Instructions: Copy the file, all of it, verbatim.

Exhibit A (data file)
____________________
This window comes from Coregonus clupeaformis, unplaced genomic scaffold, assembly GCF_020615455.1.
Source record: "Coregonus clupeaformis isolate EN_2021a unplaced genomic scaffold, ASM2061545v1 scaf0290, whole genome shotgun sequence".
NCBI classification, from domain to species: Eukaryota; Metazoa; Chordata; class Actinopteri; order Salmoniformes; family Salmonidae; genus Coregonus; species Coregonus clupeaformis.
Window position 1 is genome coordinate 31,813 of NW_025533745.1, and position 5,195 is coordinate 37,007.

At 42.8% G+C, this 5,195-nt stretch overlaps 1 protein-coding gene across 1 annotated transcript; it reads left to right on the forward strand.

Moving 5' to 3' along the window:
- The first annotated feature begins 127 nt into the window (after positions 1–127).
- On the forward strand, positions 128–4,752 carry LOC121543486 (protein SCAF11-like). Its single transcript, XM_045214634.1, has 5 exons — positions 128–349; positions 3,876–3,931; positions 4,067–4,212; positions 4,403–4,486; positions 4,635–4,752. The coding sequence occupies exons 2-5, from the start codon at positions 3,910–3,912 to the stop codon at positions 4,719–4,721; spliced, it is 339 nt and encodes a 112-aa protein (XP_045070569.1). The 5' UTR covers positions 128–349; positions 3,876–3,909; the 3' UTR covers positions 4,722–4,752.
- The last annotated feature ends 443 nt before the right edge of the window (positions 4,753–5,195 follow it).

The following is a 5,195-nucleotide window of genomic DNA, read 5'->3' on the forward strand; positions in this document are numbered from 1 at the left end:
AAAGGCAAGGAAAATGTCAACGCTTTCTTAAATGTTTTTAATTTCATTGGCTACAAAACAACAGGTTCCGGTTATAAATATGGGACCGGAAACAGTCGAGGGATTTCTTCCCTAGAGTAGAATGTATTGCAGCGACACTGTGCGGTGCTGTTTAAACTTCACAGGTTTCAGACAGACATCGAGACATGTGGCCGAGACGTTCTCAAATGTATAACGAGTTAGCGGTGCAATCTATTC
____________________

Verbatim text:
This window comes from Coregonus clupeaformis, unplaced genomic scaffold, assembly GCF_020615455.1.
Source record: "Coregonus clupeaformis isolate EN_2021a unplaced genomic scaffold, ASM2061545v1 scaf0290, whole genome shotgun sequence".
NCBI classification, from domain to species: Eukaryota; Metazoa; Chordata; class Actinopteri; order Salmoniformes; family Salmonidae; genus Coregonus; species Coregonus clupeaformis.
Window position 1 is genome coordinate 31,813 of NW_025533745.1, and position 5,195 is coordinate 37,007.

At 42.8% G+C, this 5,195-nt stretch overlaps 1 protein-coding gene across 1 annotated transcript; it reads left to right on the forward strand.

Moving 5' to 3' along the window:
- The first annotated feature begins 127 nt into the window (after positions 1–127).
- On the forward strand, positions 128–4,752 carry LOC121543486 (protein SCAF11-like). Its single transcript, XM_045214634.1, has 5 exons — positions 128–349; positions 3,876–3,931; positions 4,067–4,212; positions 4,403–4,486; positions 4,635–4,752. The coding sequence occupies exons 2-5, from the start codon at positions 3,910–3,912 to the stop codon at positions 4,719–4,721; spliced, it is 339 nt and encodes a 112-aa protein (XP_045070569.1). The 5' UTR covers positions 128–349; positions 3,876–3,909; the 3' UTR covers positions 4,722–4,752.
- The last annotated feature ends 443 nt before the right edge of the window (positions 4,753–5,195 follow it).

The following is a 5,195-nucleotide window of genomic DNA, read 5'->3' on the forward strand; positions in this document are numbered from 1 at the left end:
AAAGGCAAGGAAAATGTCAACGCTTTCTTAAATGTTTTTAATTTCATTGGCTACAAAACAACAGGTTCCGGTTATAAATATGGGACCGGAAACAGTCGAGGGATTTCTTCCCTAGAGTAGAATGTATTGCAGCGACACTGTGCGGTGCTGTTTAAACTTCACAGGTTTCAGACAGACATCGAGACATGTGGCCGAGACGTTCTCAAATGTATAACGAGTTAGCGGTGCAATCTATTC